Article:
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take following class and two object definitions:

class Rect{
  enum centimeter;
  enum meter;
  Rect(double len,double wid,enum centimeter){
  Rect(int len,int wid,enum meter){
  //rest of implementation
  double length;//in meters
  double width;//in meters
Rect obj1(10,5,Rect::centimeter());
Rect obj2(10,5,Rect::meter());

two previous constructors have dummy enum parameters to solve calling ambiguity caused in case these dummy parameters didn't exist. Now in spite of possibility of using named constructors here, if I insist on using these dummy parameters, does this violate any coding rule that I should be aware of ?

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IMO, the cleaner approach is to define the entire interface of the class to be in one unit (i.e., meters for length) and require the user of the class to do the conversions himself. – James McNellis Jul 17 '10 at 18:55
Setting members in the constructor body (they should be initialized in the ctor-initializer-list) is a bigger problem than the extra parameter. – Ben Voigt Jul 17 '10 at 21:01

5 Answers 5

up vote 1 down vote accepted

STL uses that idiom to differentiate iterator types in lieu of concepts.

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Can you point to a concrete example? – David Rodríguez - dribeas Jul 17 '10 at 19:57
@David: I think MSN refers to those where common implementations internally use default arguments like std::iterator_traits<It>::iterator_category in order to differentiate between iterator pairs and two int (as in std::vector<int> v(0,0);). However, I think a better example from the std lib would be new(std::nothrow). – sbi Jul 17 '10 at 21:16

I think it violates my taste. I would code it like this:

enum Unit {
  Centimeter = 100, 
  Meter      = 1

Rect(int len, int wid, Unit unit) {
  length = len / (int) unit;
  width = wid / (int) unit;

Rect obj1(10, 5, Rect::Centimeter);
Rect obj2(10, 5, Rect::Meter);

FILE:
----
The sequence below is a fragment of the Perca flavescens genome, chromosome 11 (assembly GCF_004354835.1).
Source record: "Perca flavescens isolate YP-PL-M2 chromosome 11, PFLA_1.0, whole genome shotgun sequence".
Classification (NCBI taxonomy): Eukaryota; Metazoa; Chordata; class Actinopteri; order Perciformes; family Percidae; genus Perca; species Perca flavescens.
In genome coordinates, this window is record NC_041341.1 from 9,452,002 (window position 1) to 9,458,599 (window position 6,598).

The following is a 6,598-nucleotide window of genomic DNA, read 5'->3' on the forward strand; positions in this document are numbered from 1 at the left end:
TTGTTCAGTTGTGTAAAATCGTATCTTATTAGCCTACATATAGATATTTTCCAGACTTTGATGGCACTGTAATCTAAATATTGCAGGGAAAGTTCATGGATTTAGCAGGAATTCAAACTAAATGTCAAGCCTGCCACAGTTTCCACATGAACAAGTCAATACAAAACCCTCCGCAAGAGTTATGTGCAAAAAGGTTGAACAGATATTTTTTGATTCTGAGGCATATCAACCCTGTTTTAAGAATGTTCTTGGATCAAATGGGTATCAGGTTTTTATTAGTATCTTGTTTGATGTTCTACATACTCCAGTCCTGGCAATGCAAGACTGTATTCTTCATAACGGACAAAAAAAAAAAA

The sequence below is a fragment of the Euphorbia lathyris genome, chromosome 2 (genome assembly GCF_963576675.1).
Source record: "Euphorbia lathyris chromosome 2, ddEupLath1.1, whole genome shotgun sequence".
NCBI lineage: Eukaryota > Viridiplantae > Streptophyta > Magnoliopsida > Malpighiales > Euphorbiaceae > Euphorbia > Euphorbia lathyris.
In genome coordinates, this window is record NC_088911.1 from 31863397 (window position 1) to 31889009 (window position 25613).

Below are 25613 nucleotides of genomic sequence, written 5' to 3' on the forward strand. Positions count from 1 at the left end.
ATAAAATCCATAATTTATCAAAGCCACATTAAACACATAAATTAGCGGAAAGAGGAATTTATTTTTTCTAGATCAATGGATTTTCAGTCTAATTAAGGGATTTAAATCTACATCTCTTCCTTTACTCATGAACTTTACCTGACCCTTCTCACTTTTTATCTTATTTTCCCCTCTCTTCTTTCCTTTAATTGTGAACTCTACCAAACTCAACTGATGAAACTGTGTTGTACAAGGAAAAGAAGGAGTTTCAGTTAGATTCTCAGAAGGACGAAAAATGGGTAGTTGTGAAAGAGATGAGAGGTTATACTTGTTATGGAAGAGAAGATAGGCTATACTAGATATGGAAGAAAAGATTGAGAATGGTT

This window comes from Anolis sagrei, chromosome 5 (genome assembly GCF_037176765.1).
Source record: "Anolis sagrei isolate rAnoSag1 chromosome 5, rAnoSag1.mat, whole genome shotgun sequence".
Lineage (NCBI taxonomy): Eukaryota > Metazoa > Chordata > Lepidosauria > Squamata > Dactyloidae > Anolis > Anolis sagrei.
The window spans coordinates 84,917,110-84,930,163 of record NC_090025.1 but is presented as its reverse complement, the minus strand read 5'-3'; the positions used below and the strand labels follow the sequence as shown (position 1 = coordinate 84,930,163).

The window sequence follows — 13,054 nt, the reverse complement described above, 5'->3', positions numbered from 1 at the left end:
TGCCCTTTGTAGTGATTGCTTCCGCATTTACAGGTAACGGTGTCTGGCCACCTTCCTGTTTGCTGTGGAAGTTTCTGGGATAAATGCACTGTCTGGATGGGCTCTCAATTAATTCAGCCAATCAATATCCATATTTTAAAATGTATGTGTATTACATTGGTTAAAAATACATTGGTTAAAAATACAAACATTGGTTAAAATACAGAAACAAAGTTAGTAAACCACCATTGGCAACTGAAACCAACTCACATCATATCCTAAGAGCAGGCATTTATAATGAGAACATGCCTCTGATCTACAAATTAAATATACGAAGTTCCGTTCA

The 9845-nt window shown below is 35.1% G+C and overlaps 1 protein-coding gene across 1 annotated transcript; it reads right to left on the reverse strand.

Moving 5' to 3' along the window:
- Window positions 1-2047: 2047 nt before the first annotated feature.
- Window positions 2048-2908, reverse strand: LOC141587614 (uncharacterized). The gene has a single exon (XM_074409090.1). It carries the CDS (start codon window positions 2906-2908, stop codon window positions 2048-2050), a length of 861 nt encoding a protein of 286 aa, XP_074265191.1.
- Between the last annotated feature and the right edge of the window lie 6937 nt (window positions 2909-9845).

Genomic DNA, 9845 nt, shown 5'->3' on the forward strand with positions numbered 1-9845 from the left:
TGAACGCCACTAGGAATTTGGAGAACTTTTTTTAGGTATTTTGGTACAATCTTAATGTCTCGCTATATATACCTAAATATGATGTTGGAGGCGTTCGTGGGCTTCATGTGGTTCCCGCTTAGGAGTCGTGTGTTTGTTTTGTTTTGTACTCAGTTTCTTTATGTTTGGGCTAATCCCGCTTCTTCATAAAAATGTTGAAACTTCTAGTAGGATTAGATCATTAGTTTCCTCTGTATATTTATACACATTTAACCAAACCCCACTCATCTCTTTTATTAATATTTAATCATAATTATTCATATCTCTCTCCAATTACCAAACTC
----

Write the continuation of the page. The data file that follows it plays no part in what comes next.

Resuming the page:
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@litb: you make a good point. But when the extra param is a type, often a compile time decision can be made (since it is calling a separate constructor based on the params type). Of course this is nothing you don't already know ;) and in this case I prefer the method you suggest here since it is simply choosing units. – Evan Teran Jul 18 '10 at 3:42

BOOST_STRONG_TYPEDEF could be the answer here.

BOOST_STRONG_TYPEDEF( double, Centimeters)
BOOST_STRONG_TYPEDEF( double, Furlongs)

class Rect
  Rect(Meter len, Meter wid) : length(len), width(wid) 

  Rect(Centimeter len, Centimeter wid) : length(len/100), width(wid/100) 

Rect obj1(Meter(10),Meter(5));
Rect obj1(Centimeter(10),Centimeter(5));
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Can't say this breaks a rule, but... It isn't easy to read.

Why can't you declare a

enum metrics {

and use it as the constructor parameter? Or it can be

class Rect {
  static Rect CreateWithMeters(int width, int height);
  static Rect CreateWithCentimenets(int width, int height);

Either is better than current code at my taste.

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Rect(int len,int wid,enum centimeter){

In addition to what others wrote, this logic is bad, because Rect(99,99,Rect::centimeter()) is equal to Rect(0,0,Rect::centimeter()).

If you are storing meters internally, do not provide an interface with centimetres, not this way nor any other way.

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I took care of it, shouldn't have taken integer as type of parameters of the constructor that has a parameter of centimeter enum type, changed it to double. – Pooria Jul 17 '10 at 20:48
Doesn't particularly help, the fractional meters are still discarded. – Ben Voigt Jul 17 '10 at 21:00
You should change the private variables as well or it won't help much. Of course, then you should change the other constructor for consistency. – zvone Jul 17 '10 at 21:07
Well, 0-99cm are 0m, that's just the way it is when you round to the nearest meter. – sbi Jul 17 '10 at 21:20
changed type of private variables to double, not to get numbers rounded. – Pooria Jul 18 '10 at 5:05

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